So you've gotten an RFP—congratulations! Sure, you don't have a sale yet, but the RFP is already good news. It means that the people who might want to hire you have not only heard about you, but they've heard enough good things about you to think you might be able to help them. That in itself is an accomplishment, so feel good about it!
But of course just getting your good name out there is only one step on the way to closing. With the RFP in hand, you must now act in ways that continue to bolster your prospect's good impression of you. Keep these tips in mind to edge out the competition.
1. Respond as soon as possible.
This should be a no-brainer: get your proposal into your prospect's hands as fast as possible. For most businesses, a good way to do this is to use CPQ software: they quickly and reliably generate professional-looking proposals.
But even if you're not using CPQ software, you should do your utmost to get a proposal out as soon as possible for two reasons. First, of course, you want to beat out your competitors—you're probably not the only one to receive an RFP, and you want your proposal to be the one to beat. @@Being first in the door means you'll be the closest to the sale@@.
And the second reason you want to respond as soon as possible is that your prospect will treat how you respond to the RFP as an indication of what it will be like to deal with you in the future if they hire you. If you respond promptly with a good proposal and a professional email, your prospect will expect that any future communications with you will also be quick and professional. Every interaction you have with a prospect is a chance to show that you're the sort of person they want to deal with.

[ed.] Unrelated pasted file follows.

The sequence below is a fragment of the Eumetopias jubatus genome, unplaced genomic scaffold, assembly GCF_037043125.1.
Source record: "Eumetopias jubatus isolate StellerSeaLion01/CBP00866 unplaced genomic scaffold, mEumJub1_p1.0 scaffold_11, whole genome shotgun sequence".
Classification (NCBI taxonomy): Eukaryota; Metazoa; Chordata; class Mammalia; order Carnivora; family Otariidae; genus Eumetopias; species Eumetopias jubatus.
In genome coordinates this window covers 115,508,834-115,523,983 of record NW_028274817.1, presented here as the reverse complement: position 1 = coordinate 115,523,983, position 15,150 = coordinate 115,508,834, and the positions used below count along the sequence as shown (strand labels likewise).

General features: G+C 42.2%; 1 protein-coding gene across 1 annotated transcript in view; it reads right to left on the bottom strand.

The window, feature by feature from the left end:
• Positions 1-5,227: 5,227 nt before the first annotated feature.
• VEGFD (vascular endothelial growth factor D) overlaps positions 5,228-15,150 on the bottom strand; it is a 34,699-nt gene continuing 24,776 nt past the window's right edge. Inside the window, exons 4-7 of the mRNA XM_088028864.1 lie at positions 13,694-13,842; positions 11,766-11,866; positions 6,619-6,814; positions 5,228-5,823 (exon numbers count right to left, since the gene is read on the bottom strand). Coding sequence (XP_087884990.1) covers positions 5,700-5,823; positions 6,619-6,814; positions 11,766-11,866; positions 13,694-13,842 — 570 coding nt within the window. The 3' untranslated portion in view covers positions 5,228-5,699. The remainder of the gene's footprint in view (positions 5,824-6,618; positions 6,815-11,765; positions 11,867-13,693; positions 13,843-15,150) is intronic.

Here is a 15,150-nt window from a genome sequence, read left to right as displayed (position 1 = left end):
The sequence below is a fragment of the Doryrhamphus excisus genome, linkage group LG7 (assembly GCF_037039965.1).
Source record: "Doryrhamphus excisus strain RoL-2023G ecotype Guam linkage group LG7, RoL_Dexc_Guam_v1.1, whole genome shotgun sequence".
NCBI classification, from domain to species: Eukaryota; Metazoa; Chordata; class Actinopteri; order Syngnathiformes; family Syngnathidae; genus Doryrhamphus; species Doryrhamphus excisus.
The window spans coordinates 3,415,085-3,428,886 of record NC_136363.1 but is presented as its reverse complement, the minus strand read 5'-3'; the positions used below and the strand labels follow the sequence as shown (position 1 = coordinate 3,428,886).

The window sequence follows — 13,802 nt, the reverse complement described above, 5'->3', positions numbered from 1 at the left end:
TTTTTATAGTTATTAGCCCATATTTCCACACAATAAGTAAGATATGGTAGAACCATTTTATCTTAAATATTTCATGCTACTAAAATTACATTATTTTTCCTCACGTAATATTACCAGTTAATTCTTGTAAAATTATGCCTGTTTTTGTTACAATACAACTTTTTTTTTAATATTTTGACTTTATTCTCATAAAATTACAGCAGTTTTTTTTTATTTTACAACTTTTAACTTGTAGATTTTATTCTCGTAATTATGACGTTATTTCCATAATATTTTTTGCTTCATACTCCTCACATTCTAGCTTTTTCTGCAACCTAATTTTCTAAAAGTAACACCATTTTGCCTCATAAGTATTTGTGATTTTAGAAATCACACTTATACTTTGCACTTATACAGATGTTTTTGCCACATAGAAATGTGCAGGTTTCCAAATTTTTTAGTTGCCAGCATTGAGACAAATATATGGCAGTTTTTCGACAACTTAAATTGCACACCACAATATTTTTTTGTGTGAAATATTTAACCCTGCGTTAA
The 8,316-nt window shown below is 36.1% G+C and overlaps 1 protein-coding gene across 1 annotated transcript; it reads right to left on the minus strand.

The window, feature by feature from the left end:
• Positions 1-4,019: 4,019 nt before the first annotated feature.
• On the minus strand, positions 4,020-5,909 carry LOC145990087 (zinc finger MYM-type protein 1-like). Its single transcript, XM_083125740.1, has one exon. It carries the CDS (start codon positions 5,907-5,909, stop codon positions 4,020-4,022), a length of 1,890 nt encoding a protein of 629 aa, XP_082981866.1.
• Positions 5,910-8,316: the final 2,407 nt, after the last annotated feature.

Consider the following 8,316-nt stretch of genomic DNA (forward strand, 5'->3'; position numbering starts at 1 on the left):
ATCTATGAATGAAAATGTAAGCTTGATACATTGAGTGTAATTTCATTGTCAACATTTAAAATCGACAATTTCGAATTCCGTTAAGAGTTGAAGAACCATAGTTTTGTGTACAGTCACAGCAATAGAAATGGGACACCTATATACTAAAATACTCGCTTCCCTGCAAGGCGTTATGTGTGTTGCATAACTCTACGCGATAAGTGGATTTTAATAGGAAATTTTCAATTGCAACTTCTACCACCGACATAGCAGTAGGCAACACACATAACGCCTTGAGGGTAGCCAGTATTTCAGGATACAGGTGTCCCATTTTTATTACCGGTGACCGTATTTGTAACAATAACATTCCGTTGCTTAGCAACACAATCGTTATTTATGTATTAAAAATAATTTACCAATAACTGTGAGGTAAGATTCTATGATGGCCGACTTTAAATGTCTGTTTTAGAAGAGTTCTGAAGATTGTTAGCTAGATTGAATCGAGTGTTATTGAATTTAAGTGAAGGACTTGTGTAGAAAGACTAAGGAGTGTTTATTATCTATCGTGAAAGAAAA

And if for whatever reason you can't respond to an RFP with a quick proposal, you should still respond. Send them a nice note telling them you received the RFP and tell them when they can expect a proposal. @@The important thing is this: every response is an opportunity to turn an RFP into a relationship@@.
2. The response to an RFP can be part of a long game.
Suppose an RFP comes across your desk that doesn't quite fit what you and your business offer—you should still reply with a proposal and a professional message, even if you don't think this particular job is for you.
Why? Because your prospect is likely to have many other needs in the future, some of which may be a great fit for your business. If you were slow to reply to their RFP—or worse, failed to reply at all—the prospect is unlikely to think of you in the future or, worse, will have a poor impression of what it is like to deal with you.
So when you get an RFP, don't just think of it as a chance to make a sale. Think of it as a chance to build a business relationship that will endure past the needs of a single job. And @@the key to every relationship is quick and clear communication@@.
We hope you enjoyed this post. If you'd like to learn more about this topic or see IQX for yourself with a free demo, contact us.